Hen Harriers need protecting ahead of ‘Glorious Twelfth’ – Yorkshire Post Letters
THE plight of a graceful bird of prey led to Hen Harrier Day to highlight illegal persecution. It’s held annually close to the start of the grouse-shooting season on August 12. Sheffield’s boundaries extend out to the grouse-shooting moors which saw a surge in wildlife crime during lockdown.
There was a likely poisoning of a buzzard and two peregrines, a short eared owl and buzzard were shot and four raven chicks died after both parents mysteriously disappeared. Grouse moorland is managed by burning which increases flood risk and increases air pollution while sending C02 into the atmosphere.
Destruction of wildlife and environment for grouse-shooting is completely at odds with providing a natural, balanced, healthy space for the benefit of the wider population seeking urgent action to address the climate emergency and biodiversity crisis.
Yet our Government drags its feet on banning burning. It’s outrageous that the four grouse moors within Sheffield’s boundaries receive a total of £663,000 a year taxpayers’ money in agricultural subsidies.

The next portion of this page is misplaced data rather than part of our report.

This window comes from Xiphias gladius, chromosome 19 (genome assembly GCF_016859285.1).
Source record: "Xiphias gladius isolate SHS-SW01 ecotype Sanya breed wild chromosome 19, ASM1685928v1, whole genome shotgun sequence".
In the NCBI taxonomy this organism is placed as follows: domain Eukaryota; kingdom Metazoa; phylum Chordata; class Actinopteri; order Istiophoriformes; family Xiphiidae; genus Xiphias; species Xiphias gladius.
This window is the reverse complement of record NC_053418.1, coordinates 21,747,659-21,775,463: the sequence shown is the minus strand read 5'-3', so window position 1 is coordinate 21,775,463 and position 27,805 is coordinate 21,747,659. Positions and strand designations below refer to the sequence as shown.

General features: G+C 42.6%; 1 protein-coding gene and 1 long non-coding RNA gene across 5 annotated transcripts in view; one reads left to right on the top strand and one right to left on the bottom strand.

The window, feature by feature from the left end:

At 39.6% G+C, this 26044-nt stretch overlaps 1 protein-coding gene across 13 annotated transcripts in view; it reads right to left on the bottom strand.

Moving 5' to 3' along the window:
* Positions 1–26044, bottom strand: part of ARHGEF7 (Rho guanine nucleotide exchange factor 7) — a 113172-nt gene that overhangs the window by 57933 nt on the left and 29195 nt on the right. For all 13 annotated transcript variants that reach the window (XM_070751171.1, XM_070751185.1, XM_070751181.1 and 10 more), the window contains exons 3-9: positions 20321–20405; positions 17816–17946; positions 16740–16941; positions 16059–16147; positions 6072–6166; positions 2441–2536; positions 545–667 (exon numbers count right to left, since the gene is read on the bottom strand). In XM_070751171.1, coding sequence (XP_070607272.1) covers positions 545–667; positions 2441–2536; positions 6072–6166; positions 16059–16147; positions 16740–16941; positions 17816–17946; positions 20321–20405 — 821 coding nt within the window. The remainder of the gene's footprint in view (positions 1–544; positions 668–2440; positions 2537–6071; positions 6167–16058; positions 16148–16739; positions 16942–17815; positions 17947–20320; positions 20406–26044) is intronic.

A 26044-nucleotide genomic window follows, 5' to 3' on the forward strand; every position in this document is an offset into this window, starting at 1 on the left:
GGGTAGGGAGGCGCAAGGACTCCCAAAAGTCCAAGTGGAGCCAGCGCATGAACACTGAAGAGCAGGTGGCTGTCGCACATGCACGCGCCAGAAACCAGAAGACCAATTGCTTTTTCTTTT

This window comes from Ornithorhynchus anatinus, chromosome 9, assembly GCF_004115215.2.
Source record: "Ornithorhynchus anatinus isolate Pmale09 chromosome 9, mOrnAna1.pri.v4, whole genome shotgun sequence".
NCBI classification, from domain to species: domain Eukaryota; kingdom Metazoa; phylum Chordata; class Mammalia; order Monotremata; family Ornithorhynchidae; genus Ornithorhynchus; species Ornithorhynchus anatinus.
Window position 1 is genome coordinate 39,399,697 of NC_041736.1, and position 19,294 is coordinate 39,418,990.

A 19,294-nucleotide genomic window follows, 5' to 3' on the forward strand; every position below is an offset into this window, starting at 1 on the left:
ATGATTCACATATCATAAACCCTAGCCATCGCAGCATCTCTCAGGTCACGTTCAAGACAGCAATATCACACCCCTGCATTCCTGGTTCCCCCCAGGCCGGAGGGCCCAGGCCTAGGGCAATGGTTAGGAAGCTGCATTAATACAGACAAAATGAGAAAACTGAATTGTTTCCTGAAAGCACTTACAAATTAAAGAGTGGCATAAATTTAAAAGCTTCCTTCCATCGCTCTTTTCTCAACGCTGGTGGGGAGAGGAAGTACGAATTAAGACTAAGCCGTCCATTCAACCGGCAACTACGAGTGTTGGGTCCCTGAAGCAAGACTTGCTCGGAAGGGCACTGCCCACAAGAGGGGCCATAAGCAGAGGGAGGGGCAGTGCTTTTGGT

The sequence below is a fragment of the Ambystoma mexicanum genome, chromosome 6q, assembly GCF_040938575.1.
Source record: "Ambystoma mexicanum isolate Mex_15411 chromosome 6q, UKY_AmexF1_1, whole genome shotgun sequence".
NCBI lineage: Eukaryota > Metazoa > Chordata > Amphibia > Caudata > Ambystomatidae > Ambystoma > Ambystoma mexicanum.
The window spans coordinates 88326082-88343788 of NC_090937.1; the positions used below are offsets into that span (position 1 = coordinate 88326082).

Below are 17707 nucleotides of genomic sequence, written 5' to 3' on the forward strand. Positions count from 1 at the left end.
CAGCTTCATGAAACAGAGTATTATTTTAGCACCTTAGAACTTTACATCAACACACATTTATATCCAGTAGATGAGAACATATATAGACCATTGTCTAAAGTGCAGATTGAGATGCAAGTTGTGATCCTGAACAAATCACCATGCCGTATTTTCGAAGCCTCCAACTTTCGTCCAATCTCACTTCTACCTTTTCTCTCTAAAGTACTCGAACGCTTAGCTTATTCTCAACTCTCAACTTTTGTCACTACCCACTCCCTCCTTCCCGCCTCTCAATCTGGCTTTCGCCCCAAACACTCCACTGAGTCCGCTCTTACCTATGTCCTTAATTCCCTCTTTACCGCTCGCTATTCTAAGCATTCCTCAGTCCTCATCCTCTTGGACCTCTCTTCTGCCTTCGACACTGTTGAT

The Peak District National Park Authority spends £107,000 of taxpayers’ money on predator control programmes and the National Trust recruits grouse-shooting tenants.
There isn’t a single public body that condemns grouse-shooting for a catalogue of crime and the mismanagement of our uplands. All the key players ensure that business as usual is maintained, despite increasing public outrage as tracked birds of prey disappear over this land. A rewilded landscape would allow us to see rare birds more often like the bearded vulture recently sighted on Howden Moors. They are attracted to the Peak Park but are they safe here now?
Hen Harrier Day is your opportunity to force change. It’s supported by organisations such as Wild Justice who simply ask that our laws are respected by Government bodies.
As the TV presenter and campaigner Chris Packham has said: “I’m sick of the continued illegal persecution of birds of prey and driven grouse moors are a proven and significant contributor to this. We’ve tried negotiation, partnership and dialogue but the killing goes on. So let’s just end it and restore the ecology of this landscape.”
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